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Dental Assistants: A Key Job to Success In The Industry

June 25, 2017 - Randy Sutton

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There are few jobs more important than that of a dental assistant. The job itself isn’t the most technical, but they are key to ensuring that the individuals above them are able to do their jobs properly. Throughout the process, the dental assistant will likely have the most contact with the patient themselves. Dental assistants are generally the first one a patient will see once past the front desk, as the assistant is the one who do the initial study on the patients. That includes x-rays, various high-tech pictures as well as working with other equipment, depending on the needs of the patient.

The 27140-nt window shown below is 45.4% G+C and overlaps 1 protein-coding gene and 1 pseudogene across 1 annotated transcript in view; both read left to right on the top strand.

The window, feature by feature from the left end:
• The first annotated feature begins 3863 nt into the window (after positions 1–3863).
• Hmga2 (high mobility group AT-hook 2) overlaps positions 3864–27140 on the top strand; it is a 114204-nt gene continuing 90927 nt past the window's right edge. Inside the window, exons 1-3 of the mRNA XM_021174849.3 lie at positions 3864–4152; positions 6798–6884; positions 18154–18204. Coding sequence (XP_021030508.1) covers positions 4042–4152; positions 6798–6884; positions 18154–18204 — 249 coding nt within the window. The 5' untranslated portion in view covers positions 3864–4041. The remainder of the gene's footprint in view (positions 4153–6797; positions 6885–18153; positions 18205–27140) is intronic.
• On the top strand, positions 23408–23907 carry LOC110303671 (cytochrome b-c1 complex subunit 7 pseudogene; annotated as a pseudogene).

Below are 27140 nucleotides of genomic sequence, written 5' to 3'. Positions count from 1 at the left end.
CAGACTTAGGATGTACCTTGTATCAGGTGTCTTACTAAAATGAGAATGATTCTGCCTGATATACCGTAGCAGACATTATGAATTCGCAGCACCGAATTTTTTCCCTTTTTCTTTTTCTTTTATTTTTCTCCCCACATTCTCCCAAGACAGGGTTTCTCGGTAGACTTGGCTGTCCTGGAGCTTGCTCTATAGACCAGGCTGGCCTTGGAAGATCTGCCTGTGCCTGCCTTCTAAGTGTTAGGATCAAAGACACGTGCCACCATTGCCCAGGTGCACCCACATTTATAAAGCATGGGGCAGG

Customer Service At Its Best

Few people look forward to a trip to the dentist’s office, and dental assistants are the individuals who make that much easier. The dental assistant is the one who explains the process to the patient, which is why it’s extremely important that the individual have great people-skills. Nobody likes the idea of being stuck in that chair for any reason, but a good dental assistant can loosen the mood and make it an enjoyable process for everyone involved.

Required Training

Dental assistants are the best positions in the dentistry industry for those who do not have any type of secondary education – usually only a high school diploma. While most assistants use their position to gain experience learning from those above them with the hopes of getting a degree in the future, there are many who decide to stay an assistant for the long-term. There are certification programs available from technical schools, and some state requirements vary.

At The Top Of Your Field